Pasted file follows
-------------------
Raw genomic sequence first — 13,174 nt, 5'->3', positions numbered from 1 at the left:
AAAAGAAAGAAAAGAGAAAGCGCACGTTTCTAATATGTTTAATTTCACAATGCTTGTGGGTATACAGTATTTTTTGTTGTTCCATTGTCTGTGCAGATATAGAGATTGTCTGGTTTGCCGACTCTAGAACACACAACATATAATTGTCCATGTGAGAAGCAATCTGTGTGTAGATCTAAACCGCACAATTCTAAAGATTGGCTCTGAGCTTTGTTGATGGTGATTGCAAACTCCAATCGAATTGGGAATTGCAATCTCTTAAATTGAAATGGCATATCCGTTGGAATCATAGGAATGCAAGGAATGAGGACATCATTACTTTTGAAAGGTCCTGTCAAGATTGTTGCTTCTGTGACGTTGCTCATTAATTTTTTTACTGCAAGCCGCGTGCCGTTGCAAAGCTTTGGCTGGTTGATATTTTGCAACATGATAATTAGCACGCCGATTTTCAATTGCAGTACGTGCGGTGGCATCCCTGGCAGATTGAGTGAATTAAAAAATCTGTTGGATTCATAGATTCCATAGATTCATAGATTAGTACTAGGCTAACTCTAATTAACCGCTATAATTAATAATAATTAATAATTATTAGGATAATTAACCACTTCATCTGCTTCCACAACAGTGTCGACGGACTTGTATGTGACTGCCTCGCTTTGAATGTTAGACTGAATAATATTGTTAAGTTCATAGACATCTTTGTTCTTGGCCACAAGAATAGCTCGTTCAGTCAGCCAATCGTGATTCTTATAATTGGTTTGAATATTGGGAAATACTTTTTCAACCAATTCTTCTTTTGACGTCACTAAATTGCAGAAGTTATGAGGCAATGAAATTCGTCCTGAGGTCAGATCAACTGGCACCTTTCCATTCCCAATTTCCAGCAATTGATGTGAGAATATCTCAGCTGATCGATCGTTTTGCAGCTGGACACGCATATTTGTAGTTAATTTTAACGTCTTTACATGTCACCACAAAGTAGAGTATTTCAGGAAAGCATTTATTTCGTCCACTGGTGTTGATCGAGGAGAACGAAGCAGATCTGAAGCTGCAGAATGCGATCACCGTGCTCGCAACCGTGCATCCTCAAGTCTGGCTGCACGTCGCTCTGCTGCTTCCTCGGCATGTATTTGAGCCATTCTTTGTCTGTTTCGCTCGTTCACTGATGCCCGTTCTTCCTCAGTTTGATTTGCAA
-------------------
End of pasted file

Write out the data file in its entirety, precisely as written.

Raw genomic sequence first — 13,174 nt, 5'->3', positions numbered from 1 at the left:
AAAAGAAAGAAAAGAGAAAGCGCACGTTTCTAATATGTTTAATTTCACAATGCTTGTGGGTATACAGTATTTTTTGTTGTTCCATTGTCTGTGCAGATATAGAGATTGTCTGGTTTGCCGACTCTAGAACACACAACATATAATTGTCCATGTGAGAAGCAATCTGTGTGTAGATCTAAACCGCACAATTCTAAAGATTGGCTCTGAGCTTTGTTGATGGTGATTGCAAACTCCAATCGAATTGGGAATTGCAATCTCTTAAATTGAAATGGCATATCCGTTGGAATCATAGGAATGCAAGGAATGAGGACATCATTACTTTTGAAAGGTCCTGTCAAGATTGTTGCTTCTGTGACGTTGCTCATTAATTTTTTTACTGCAAGCCGCGTGCCGTTGCAAAGCTTTGGCTGGTTGATATTTTGCAACATGATAATTAGCACGCCGATTTTCAATTGCAGTACGTGCGGTGGCATCCCTGGCAGATTGAGTGAATTAAAAAATCTGTTGGATTCATAGATTCCATAGATTCATAGATTAGTACTAGGCTAACTCTAATTAACCGCTATAATTAATAATAATTAATAATTATTAGGATAATTAACCACTTCATCTGCTTCCACAACAGTGTCGACGGACTTGTATGTGACTGCCTCGCTTTGAATGTTAGACTGAATAATATTGTTAAGTTCATAGACATCTTTGTTCTTGGCCACAAGAATAGCTCGTTCAGTCAGCCAATCGTGATTCTTATAATTGGTTTGAATATTGGGAAATACTTTTTCAACCAATTCTTCTTTTGACGTCACTAAATTGCAGAAGTTATGAGGCAATGAAATTCGTCCTGAGGTCAGATCAACTGGCACCTTTCCATTCCCAATTTCCAGCAATTGATGTGAGAATATCTCAGCTGATCGATCGTTTTGCAGCTGGACACGCATATTTGTAGTTAATTTTAACGTCTTTACATGTCACCACAAAGTAGAGTATTTCAGGAAAGCATTTATTTCGTCCACTGGTGTTGATCGAGGAGAACGAAGCAGATCTGAAGCTGCAGAATGCGATCACCGTGCTCGCAACCGTGCATCCTCAAGTCTGGCTGCACGTCGCTCTGCTGCTTCCTCGGCATGTATTTGAGCCATTCTTTGTCTGTTTCGCTCGTTCACTGATGCCCGTTCTTCCTCAGTTTGATTTGCAA